Ancient remains, once thought to be a key link in the evolution of mankind, have now been shown to be 400,000 years too young to be a part of man’s family tree.
The remains of the apeman, dubbed Little Foot, were discovered in a cave complex at Sterkfontein by a local South African team in 1997. Its bones preserved in sediment layers, it is the most complete hominid fossil skeleton ever found.
Little Foot is of the genus Australopithecus, thought by some to be part of the ancestral line which led directly to man. But research by Dr Jo Walker and Dr Bob Cliff of the University of Leeds School of Earth and Environment, with Dr Alf Latham of Liverpool University's School of Archaeology, Classics and Egyptology, shows the remains are more than a million years younger than earlier estimates.
The team used uranium lead chronology to date the remains. Working on extracts of stalagmite deposits from immediately above and below the body, they dated the skeleton at around 2.2 million years old.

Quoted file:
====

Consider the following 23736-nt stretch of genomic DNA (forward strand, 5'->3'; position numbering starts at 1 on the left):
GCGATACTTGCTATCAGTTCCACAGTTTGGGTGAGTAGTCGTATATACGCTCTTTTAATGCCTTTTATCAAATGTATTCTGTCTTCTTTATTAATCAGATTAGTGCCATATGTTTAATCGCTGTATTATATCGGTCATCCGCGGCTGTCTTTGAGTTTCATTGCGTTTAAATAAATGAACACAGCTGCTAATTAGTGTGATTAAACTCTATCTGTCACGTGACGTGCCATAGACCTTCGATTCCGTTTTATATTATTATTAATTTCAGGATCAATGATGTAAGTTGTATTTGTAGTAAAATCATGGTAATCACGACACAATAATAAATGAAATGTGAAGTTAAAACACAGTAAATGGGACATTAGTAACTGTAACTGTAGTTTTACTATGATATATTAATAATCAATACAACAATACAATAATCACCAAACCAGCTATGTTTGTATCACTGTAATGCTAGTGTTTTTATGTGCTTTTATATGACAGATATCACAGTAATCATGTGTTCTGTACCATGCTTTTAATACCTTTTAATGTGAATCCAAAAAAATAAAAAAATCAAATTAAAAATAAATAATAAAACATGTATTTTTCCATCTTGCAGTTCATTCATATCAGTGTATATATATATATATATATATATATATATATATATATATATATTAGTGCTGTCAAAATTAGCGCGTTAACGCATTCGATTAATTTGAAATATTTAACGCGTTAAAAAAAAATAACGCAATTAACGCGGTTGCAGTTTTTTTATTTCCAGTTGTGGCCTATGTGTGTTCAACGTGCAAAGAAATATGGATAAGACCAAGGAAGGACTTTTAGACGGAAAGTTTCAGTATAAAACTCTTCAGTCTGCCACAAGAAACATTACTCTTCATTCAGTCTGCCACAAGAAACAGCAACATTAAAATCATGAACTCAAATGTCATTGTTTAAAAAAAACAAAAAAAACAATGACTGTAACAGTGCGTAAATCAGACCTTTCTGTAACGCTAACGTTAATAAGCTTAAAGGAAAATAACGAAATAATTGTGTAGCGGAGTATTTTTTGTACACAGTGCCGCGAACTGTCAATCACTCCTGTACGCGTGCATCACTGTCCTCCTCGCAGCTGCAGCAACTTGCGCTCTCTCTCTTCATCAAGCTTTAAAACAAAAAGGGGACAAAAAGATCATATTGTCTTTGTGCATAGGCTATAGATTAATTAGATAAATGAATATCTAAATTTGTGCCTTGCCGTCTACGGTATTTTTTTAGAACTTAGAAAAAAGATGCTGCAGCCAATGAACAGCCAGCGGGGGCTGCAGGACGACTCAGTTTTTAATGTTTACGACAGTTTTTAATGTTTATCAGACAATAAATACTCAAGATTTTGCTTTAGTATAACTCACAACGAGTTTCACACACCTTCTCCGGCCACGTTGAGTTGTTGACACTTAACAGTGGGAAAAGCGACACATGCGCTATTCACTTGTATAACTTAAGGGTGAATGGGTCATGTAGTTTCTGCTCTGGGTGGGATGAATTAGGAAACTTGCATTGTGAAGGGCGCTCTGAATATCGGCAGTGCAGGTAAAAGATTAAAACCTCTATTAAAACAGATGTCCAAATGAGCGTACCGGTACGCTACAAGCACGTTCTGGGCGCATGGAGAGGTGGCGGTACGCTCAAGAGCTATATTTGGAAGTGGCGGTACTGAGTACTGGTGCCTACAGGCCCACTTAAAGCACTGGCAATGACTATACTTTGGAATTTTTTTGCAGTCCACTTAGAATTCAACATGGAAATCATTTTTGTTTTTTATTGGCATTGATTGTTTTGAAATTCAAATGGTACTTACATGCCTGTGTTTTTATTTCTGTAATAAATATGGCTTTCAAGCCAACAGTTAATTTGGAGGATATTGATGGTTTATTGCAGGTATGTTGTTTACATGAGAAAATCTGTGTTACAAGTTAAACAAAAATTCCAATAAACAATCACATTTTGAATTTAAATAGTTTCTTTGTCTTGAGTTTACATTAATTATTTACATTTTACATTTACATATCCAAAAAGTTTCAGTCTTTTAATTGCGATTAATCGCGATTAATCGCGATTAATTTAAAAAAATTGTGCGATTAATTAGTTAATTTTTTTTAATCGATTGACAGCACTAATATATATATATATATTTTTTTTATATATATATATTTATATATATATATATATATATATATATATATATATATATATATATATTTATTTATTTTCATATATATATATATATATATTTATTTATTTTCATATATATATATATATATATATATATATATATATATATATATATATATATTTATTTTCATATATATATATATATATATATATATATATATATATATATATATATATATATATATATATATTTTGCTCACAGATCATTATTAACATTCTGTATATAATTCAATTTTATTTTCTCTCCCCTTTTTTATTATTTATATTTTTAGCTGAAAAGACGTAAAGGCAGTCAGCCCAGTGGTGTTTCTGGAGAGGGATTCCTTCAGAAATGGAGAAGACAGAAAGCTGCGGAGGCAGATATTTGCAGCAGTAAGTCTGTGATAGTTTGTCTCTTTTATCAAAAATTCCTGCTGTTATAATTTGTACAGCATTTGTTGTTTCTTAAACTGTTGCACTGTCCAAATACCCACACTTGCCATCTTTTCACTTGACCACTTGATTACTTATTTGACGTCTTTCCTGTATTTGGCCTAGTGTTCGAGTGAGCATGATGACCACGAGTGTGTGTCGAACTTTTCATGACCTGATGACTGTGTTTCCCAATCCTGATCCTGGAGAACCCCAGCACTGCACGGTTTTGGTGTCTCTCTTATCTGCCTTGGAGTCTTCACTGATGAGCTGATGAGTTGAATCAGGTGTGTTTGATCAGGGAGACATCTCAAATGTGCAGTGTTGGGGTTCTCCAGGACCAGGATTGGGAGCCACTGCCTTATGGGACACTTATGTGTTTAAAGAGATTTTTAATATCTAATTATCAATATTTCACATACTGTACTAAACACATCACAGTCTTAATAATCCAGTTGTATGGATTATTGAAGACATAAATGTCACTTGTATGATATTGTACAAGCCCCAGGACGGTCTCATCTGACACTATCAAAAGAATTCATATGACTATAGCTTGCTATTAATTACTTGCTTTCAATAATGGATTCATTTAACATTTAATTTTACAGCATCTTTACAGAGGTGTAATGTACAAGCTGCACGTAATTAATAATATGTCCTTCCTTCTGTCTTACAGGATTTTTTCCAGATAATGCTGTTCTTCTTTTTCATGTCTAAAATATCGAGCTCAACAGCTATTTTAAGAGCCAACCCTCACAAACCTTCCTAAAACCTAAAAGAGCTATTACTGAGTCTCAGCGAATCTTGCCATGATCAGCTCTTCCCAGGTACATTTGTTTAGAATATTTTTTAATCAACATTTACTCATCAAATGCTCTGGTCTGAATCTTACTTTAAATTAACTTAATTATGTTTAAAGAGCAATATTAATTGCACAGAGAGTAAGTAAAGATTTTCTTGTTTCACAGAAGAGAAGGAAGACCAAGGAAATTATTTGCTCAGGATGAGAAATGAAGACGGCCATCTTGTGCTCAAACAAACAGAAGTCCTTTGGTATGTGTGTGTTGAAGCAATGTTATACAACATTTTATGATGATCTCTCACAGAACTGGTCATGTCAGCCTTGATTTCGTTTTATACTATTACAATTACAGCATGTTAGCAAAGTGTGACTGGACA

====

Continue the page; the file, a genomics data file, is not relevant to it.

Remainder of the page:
Their findings, published in the American journal Science, are controversial. Earlier estimates had put the age of Little Foot at three to four million years old placing it potentially on a direct line to humans.
The first recognisable stone tools appeared in Africa around 2.6 million years ago, but they were not made by Australopiths. Rather it is thought the first tool maker was Homo habilis, whose evolution is believed to have led directly to man. Rather than being older than Homo habilis – and a possible direct ancestor – Little Foot is more likely a distant cousin.
His remains are cemented in hard mineral deposits in the Sterkfontein cave complex which has yielded a number of other ancient finds. It is thought he either fell down a shaft or somehow got trapped in the cave and died there to be covered by the sediment layers from which he is now being slowly extracted. These sediments are themselves sandwiched between stalagmite layers which provided the materials for the dating process.
Australopithecus walked on two legs, but stood just 130cm tall and had a brain comparable in size with a modern chimpanzee. As Dr Walker explained: “In many of these finds, the smallest bones have disintegrated, but here the feet and hands are well preserved - and these could enable researchers to show how well adapted this early primate was to walking on two feet.”
But the sediment encasing Little Foot is harder than the bone – making extracting him a painstaking process for the South African team.
And Drs Latham and Cliff have now turned their own attention to further Australopith findings at Makapansgat, also in South Africa, where other specimens of Australopithecus have been found.